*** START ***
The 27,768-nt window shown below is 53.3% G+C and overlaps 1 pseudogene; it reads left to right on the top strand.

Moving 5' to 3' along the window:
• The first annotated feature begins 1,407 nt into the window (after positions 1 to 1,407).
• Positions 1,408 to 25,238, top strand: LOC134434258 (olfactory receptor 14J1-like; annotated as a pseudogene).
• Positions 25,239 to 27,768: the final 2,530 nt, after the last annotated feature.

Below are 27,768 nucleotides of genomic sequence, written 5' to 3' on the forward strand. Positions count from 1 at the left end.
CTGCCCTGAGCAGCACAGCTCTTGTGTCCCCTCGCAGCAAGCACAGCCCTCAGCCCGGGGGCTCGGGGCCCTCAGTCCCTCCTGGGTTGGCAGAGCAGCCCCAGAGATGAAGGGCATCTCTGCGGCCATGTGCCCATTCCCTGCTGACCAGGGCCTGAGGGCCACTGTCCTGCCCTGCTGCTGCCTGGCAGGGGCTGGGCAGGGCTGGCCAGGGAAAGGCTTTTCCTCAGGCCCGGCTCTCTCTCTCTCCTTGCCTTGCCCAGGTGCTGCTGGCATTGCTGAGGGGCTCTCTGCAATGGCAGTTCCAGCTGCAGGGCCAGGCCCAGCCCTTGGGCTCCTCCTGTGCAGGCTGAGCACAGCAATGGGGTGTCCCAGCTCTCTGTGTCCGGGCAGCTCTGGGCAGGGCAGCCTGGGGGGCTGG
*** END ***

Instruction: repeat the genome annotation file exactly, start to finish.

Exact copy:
The 27,768-nt window shown below is 53.3% G+C and overlaps 1 pseudogene; it reads left to right on the top strand.

Moving 5' to 3' along the window:
• The first annotated feature begins 1,407 nt into the window (after positions 1 to 1,407).
• Positions 1,408 to 25,238, top strand: LOC134434258 (olfactory receptor 14J1-like; annotated as a pseudogene).
• Positions 25,239 to 27,768: the final 2,530 nt, after the last annotated feature.

Below are 27,768 nucleotides of genomic sequence, written 5' to 3' on the forward strand. Positions count from 1 at the left end.
CTGCCCTGAGCAGCACAGCTCTTGTGTCCCCTCGCAGCAAGCACAGCCCTCAGCCCGGGGGCTCGGGGCCCTCAGTCCCTCCTGGGTTGGCAGAGCAGCCCCAGAGATGAAGGGCATCTCTGCGGCCATGTGCCCATTCCCTGCTGACCAGGGCCTGAGGGCCACTGTCCTGCCCTGCTGCTGCCTGGCAGGGGCTGGGCAGGGCTGGCCAGGGAAAGGCTTTTCCTCAGGCCCGGCTCTCTCTCTCTCCTTGCCTTGCCCAGGTGCTGCTGGCATTGCTGAGGGGCTCTCTGCAATGGCAGTTCCAGCTGCAGGGCCAGGCCCAGCCCTTGGGCTCCTCCTGTGCAGGCTGAGCACAGCAATGGGGTGTCCCAGCTCTCTGTGTCCGGGCAGCTCTGGGCAGGGCAGCCTGGGGGGCTGG